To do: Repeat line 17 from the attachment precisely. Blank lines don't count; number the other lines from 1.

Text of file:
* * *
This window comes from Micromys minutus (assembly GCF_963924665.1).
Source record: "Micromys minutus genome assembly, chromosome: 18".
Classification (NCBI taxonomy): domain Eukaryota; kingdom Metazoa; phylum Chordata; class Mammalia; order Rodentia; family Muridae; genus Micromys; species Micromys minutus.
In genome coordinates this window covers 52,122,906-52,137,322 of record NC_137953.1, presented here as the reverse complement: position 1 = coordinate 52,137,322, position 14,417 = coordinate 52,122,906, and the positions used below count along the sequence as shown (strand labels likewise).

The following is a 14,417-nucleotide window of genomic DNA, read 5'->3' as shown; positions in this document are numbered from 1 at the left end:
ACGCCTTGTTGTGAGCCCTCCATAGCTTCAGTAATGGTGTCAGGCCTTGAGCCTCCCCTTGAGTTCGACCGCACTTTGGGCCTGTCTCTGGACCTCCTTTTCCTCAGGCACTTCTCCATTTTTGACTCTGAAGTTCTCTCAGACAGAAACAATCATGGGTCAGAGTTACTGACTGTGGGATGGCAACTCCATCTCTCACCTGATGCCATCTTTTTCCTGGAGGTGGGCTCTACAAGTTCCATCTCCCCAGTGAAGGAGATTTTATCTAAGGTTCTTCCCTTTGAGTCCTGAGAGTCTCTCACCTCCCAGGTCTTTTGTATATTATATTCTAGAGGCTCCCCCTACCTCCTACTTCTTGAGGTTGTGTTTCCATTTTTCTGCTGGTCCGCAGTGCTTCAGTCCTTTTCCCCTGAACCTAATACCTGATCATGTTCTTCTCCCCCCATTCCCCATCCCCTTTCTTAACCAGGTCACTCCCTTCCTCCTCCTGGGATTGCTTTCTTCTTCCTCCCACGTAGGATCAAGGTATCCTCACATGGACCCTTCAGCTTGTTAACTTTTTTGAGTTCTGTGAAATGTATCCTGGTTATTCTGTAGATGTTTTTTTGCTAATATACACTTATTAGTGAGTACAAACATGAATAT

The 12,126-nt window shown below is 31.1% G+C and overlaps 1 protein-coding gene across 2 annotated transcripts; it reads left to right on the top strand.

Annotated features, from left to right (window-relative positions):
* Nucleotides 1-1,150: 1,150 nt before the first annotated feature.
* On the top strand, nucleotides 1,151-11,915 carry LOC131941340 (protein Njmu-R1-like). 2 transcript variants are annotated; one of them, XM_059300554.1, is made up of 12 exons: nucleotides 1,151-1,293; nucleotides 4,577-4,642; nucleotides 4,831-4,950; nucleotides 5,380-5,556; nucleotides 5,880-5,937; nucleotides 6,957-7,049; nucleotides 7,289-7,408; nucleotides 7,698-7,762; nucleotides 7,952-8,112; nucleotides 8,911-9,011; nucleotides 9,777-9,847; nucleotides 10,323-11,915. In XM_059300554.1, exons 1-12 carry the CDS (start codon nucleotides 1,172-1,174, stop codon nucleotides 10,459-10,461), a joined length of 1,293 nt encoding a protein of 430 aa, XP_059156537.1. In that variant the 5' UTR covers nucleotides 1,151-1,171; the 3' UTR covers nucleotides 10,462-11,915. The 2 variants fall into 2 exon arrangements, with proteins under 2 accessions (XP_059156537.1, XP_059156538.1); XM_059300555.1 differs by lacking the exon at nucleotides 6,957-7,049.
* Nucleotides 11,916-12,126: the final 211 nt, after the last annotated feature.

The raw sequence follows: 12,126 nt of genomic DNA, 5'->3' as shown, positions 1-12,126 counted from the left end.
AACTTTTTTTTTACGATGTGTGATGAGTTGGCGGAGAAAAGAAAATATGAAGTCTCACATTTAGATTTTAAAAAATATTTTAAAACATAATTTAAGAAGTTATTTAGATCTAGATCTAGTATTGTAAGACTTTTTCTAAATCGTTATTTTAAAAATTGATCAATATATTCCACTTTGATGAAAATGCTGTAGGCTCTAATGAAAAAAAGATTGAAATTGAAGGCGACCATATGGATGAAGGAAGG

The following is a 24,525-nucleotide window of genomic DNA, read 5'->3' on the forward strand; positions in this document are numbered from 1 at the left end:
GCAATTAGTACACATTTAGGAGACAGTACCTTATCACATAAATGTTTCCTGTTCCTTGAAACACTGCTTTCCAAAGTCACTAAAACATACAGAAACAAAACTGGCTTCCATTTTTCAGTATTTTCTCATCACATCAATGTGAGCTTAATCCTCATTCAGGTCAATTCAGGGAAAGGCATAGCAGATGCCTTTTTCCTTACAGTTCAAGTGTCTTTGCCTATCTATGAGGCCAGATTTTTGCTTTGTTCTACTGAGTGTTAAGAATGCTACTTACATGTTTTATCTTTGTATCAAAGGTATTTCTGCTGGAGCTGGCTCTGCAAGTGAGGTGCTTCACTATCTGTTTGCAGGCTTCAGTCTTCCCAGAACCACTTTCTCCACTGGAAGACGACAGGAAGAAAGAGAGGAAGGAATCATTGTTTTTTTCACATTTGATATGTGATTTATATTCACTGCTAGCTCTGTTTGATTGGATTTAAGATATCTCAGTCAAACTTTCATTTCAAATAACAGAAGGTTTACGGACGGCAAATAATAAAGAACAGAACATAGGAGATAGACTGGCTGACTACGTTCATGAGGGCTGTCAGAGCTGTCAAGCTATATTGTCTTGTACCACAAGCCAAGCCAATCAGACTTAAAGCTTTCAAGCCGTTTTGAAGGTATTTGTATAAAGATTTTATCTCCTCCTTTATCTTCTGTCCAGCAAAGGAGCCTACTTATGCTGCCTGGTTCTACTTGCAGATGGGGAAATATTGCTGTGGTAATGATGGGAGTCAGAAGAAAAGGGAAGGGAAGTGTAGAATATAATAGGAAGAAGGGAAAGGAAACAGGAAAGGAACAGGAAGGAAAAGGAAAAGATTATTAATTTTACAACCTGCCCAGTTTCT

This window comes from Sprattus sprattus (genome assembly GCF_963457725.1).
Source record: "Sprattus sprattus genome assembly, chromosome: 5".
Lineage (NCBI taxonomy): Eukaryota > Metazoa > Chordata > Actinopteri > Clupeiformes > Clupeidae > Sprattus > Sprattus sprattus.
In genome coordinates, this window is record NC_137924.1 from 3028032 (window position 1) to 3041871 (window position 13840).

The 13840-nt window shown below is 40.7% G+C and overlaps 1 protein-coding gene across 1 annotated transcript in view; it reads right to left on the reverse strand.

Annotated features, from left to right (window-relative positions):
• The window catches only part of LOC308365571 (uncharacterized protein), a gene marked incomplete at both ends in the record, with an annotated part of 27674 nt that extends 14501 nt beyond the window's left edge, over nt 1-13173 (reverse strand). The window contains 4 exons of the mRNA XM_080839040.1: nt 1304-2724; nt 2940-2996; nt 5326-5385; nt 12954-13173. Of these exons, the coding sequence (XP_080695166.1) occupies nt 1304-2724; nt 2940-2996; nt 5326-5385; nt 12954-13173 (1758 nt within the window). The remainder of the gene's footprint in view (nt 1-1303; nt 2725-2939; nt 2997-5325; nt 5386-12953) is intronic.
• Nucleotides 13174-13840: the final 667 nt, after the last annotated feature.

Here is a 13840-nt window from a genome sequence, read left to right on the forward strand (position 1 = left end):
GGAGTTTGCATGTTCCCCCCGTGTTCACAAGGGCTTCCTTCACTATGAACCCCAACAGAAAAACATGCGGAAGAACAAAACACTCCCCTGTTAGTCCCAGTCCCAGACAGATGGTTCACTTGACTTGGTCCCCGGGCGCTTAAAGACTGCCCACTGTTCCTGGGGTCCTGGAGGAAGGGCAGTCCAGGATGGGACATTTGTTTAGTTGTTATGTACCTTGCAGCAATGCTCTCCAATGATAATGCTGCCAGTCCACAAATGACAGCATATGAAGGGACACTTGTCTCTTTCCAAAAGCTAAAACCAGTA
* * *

Source record: "Sprattus sprattus genome assembly, chromosome: 5".